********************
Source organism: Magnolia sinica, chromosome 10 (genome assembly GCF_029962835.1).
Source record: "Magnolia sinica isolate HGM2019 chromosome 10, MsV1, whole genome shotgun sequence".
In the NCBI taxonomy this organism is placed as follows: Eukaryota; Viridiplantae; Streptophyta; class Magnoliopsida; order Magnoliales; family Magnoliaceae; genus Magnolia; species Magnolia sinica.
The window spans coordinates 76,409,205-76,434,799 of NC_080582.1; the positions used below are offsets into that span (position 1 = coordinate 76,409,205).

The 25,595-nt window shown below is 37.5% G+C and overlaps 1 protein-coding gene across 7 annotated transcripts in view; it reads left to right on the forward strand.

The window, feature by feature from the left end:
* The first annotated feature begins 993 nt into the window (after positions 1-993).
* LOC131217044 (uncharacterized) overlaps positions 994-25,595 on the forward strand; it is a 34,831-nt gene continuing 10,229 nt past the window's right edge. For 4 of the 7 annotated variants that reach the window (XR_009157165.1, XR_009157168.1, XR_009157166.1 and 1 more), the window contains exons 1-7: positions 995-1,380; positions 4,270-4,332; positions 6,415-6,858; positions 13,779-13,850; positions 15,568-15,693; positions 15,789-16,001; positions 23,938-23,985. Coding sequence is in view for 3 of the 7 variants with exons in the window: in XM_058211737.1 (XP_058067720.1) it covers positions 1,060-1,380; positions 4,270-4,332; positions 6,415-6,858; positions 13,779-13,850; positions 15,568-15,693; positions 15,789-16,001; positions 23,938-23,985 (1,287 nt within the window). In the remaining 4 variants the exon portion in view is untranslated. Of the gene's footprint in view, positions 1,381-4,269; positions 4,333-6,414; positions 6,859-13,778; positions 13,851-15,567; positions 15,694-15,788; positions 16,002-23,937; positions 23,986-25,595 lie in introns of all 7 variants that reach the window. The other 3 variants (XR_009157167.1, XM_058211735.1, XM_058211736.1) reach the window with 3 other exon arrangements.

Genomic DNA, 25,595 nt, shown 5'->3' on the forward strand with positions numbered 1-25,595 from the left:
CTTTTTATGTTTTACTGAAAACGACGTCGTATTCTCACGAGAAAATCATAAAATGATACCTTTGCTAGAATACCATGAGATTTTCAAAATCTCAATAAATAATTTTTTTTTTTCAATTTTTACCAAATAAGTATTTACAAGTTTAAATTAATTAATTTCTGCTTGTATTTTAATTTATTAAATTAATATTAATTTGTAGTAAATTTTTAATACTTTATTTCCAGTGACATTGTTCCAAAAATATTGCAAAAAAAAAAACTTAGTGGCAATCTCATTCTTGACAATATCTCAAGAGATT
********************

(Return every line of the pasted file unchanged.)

Source organism: Magnolia sinica, chromosome 10 (genome assembly GCF_029962835.1).
Source record: "Magnolia sinica isolate HGM2019 chromosome 10, MsV1, whole genome shotgun sequence".
In the NCBI taxonomy this organism is placed as follows: Eukaryota; Viridiplantae; Streptophyta; class Magnoliopsida; order Magnoliales; family Magnoliaceae; genus Magnolia; species Magnolia sinica.
The window spans coordinates 76,409,205-76,434,799 of NC_080582.1; the positions used below are offsets into that span (position 1 = coordinate 76,409,205).

The 25,595-nt window shown below is 37.5% G+C and overlaps 1 protein-coding gene across 7 annotated transcripts in view; it reads left to right on the forward strand.

The window, feature by feature from the left end:
* The first annotated feature begins 993 nt into the window (after positions 1-993).
* LOC131217044 (uncharacterized) overlaps positions 994-25,595 on the forward strand; it is a 34,831-nt gene continuing 10,229 nt past the window's right edge. For 4 of the 7 annotated variants that reach the window (XR_009157165.1, XR_009157168.1, XR_009157166.1 and 1 more), the window contains exons 1-7: positions 995-1,380; positions 4,270-4,332; positions 6,415-6,858; positions 13,779-13,850; positions 15,568-15,693; positions 15,789-16,001; positions 23,938-23,985. Coding sequence is in view for 3 of the 7 variants with exons in the window: in XM_058211737.1 (XP_058067720.1) it covers positions 1,060-1,380; positions 4,270-4,332; positions 6,415-6,858; positions 13,779-13,850; positions 15,568-15,693; positions 15,789-16,001; positions 23,938-23,985 (1,287 nt within the window). In the remaining 4 variants the exon portion in view is untranslated. Of the gene's footprint in view, positions 1,381-4,269; positions 4,333-6,414; positions 6,859-13,778; positions 13,851-15,567; positions 15,694-15,788; positions 16,002-23,937; positions 23,986-25,595 lie in introns of all 7 variants that reach the window. The other 3 variants (XR_009157167.1, XM_058211735.1, XM_058211736.1) reach the window with 3 other exon arrangements.

Genomic DNA, 25,595 nt, shown 5'->3' on the forward strand with positions numbered 1-25,595 from the left:
CTTTTTATGTTTTACTGAAAACGACGTCGTATTCTCACGAGAAAATCATAAAATGATACCTTTGCTAGAATACCATGAGATTTTCAAAATCTCAATAAATAATTTTTTTTTTTCAATTTTTACCAAATAAGTATTTACAAGTTTAAATTAATTAATTTCTGCTTGTATTTTAATTTATTAAATTAATATTAATTTGTAGTAAATTTTTAATACTTTATTTCCAGTGACATTGTTCCAAAAATATTGCAAAAAAAAAAACTTAGTGGCAATCTCATTCTTGACAATATCTCAAGAGATT